Suddenly, a Chronic Kidney Disease patient who conducts Dialysis is rushed to the hospital with chest pain. The Dialysis patient then begins to have a Heart Attack and immediately is given the lifesaving technique, Cardiopulmonary Resuscitation (CPR), by Medical Professionals. In most cases this would be the right thing to do. However, a new study suggested otherwise for those with Chronic Kidney Disease who are conducting Dialysis.
CPR is used to help keep oxygenated blood circulate in the body, which can help prevent brain, organ damage and death during emergencies in which someone's breathing or heartbeat has stopped (heart attack or near drowning). The procedure consists of Chest Compressions (forceful pressing on the chest to stimulate the heart) and Artificial Respiration (mouth-to-mouth rescue breathing). Typically, without CPR a person in need will become unconscious almost immediately and will die in 5 to 10 minutes.
CPR may also prolong the dying process. For instance, Dialysis patients not only "faced a higher incidence of Cardiopulmonary Resuscitation (CPR)," but also, "had far worse long-term survival afterward," according to a study by the Journal of the American Medical Association. Prior studies have noted that fewer than 10% of Dialysis patients in the hospital who have had CPR survive and are able to function the same. "Many patients live for a short time after CPR, but still die in the hospital," said FamilyDoctor.org.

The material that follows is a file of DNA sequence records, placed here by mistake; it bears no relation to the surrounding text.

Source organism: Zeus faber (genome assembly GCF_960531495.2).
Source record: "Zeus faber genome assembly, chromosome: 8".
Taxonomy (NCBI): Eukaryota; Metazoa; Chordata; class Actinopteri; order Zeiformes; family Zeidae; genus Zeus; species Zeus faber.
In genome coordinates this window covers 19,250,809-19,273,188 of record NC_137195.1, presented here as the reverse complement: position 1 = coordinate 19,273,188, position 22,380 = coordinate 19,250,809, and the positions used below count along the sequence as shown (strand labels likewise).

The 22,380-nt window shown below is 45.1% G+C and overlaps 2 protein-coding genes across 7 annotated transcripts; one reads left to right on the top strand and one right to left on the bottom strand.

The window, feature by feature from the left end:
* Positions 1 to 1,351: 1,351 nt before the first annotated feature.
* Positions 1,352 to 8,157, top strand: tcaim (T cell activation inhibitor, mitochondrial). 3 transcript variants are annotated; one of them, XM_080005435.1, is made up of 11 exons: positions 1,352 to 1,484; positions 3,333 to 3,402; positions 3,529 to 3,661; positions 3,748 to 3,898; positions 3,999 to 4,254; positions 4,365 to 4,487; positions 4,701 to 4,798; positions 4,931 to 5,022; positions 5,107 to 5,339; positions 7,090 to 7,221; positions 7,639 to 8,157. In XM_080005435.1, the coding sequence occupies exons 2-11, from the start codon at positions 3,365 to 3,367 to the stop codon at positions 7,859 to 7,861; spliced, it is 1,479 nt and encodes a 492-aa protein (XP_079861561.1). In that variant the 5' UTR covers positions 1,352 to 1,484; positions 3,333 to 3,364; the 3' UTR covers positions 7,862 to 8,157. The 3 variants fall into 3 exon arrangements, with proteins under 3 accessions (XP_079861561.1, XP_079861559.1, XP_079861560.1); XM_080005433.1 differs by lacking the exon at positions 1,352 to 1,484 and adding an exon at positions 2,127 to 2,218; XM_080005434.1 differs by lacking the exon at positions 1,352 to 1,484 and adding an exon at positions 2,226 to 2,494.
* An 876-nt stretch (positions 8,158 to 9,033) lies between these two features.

The immediate physical effects of CPR often include sore chest, broken ribs or a collapsed lung. Also, some patients who survive may need to be on a breathing machine to help them breathe for a while after they receive CPR.
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Hence, this technique may not be a true lifesaving option for those on Dialysis. More specifically, the proportion of patients who survived up to 1 year after receiving CPR was less than a third (31.3%), and about two-thirds were readmitted at least once.
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Cardiovascular Disease is the leading cause of death among those with Chronic Kidney Disease on Dialysis. Hence, patients should do their best to maintain their heart health by considering adopting the following habits:
- Try to keep saturated fat to no more than 10 percent of your daily calories or less (red meat, dairy products, etc.).
- Attempt to limit trans fat from your diet altogether (deep-fried fast foods, bakery products, packaged snack foods, margarines and crackers).
- Conduct light exercise as possible (click here for suggestions).
- Manage blood pressure levels the best you can.
It is also important for those conducting Dialysis to discuss with their family members and Nephrologists about end of life care before the need arises. According to Researchers, "Most patients receiving Dialysis have not completed an Advance Directive or shared their end-of-life care preferences with their physicians, and patients are more likely to receive aggressive care when they do not have treatment-limiting directives in place." Make sure that you get the kind of end of life care which you desire by discussing an Advanced Directive with your Healthcare Team.
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